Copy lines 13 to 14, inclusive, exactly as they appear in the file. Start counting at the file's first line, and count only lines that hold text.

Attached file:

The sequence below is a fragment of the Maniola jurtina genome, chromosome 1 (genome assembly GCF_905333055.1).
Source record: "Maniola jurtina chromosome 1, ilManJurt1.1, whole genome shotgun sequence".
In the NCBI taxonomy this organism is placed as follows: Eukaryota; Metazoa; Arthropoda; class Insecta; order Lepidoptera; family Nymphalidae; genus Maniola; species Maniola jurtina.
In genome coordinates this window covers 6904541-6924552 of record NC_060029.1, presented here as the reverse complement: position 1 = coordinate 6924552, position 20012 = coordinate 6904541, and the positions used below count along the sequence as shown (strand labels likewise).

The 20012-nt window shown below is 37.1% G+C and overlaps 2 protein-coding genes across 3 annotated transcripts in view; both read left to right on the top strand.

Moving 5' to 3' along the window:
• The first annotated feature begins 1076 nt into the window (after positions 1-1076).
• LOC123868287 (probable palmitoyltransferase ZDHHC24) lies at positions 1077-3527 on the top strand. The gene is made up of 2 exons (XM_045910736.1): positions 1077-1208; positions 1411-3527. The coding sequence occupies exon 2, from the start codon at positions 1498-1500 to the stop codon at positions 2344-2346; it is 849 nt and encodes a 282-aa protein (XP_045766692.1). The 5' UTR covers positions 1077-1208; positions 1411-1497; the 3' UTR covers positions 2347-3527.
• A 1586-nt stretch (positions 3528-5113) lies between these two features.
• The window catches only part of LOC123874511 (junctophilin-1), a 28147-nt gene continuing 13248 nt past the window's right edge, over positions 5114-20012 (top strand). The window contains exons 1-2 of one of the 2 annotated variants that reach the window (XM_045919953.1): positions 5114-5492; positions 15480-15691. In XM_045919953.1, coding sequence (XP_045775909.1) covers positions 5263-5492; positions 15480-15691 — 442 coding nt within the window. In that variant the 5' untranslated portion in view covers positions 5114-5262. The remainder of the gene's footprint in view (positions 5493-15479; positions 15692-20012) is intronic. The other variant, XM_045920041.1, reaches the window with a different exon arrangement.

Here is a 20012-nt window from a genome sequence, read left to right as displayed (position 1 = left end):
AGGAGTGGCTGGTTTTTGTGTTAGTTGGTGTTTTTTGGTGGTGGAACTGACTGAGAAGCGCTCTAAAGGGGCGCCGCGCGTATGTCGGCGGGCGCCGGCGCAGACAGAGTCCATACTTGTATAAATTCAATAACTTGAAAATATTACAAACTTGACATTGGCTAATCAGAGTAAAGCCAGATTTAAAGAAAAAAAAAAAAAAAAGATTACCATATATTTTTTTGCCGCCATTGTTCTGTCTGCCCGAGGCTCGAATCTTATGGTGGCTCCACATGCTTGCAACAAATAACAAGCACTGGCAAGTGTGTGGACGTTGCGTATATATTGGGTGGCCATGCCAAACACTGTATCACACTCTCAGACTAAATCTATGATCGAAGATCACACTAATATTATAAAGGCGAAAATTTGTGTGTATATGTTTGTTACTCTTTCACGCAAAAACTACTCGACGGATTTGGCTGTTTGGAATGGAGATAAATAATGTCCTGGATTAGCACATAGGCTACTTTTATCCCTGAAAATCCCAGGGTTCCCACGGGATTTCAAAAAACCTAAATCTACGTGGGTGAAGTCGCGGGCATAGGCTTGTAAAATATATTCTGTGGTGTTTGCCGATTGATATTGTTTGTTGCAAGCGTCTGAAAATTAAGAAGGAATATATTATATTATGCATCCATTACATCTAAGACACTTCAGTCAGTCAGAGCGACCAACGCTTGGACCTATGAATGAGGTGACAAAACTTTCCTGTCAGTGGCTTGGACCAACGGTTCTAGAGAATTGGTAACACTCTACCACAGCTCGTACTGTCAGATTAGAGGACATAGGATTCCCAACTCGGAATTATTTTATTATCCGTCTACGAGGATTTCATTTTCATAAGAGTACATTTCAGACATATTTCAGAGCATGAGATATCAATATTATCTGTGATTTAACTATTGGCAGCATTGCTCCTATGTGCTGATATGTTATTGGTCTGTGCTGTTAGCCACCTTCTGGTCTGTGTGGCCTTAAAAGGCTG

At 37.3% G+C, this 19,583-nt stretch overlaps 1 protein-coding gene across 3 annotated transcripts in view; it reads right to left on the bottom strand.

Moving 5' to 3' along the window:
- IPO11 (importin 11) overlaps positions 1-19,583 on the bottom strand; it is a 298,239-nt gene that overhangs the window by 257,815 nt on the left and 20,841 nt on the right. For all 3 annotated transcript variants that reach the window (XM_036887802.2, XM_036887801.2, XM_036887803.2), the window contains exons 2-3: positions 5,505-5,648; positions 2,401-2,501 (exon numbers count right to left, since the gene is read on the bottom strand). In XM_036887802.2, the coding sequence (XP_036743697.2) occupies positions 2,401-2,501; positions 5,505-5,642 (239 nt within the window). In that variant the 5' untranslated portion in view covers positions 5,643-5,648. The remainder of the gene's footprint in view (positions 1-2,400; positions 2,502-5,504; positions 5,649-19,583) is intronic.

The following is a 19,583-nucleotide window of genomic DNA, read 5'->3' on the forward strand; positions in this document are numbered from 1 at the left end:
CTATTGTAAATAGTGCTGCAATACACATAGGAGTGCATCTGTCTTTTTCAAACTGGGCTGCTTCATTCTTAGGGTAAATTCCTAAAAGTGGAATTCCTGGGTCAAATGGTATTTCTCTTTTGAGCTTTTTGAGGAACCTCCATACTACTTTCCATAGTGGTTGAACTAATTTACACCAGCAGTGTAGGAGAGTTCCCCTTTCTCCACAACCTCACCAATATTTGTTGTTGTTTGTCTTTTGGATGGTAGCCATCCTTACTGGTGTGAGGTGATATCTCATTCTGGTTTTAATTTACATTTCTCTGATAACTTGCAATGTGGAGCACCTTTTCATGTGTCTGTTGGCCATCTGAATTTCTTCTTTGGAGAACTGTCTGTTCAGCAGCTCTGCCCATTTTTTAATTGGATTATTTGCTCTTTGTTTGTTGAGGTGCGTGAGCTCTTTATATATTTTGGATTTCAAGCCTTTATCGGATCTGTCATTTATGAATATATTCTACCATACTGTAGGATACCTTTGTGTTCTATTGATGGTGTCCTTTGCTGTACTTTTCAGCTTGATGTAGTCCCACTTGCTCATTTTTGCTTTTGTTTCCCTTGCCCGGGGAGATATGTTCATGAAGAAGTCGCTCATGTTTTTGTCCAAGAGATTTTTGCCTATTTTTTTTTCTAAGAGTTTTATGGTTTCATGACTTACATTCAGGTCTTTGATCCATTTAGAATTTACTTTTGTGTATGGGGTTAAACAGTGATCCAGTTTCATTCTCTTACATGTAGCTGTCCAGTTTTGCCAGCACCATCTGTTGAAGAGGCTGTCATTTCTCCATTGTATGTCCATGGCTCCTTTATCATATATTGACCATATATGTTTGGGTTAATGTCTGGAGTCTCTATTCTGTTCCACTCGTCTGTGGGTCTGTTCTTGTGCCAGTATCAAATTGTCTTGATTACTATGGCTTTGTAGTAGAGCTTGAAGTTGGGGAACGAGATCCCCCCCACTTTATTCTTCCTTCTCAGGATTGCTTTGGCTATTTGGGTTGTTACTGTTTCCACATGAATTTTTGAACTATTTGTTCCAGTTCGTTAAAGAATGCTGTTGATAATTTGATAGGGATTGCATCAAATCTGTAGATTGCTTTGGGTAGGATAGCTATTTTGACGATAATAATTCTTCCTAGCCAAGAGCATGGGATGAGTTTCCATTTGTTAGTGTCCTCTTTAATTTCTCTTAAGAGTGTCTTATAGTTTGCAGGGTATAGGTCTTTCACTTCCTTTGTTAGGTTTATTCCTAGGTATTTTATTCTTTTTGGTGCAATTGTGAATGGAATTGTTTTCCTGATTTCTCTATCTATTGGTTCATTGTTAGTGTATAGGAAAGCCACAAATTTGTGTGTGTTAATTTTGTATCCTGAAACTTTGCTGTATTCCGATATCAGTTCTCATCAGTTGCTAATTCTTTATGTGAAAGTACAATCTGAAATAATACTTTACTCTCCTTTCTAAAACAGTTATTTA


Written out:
At 37.3% G+C, this 19,583-nt stretch overlaps 1 protein-coding gene across 3 annotated transcripts in view; it reads right to left on the bottom strand.

Moving 5' to 3' along the window: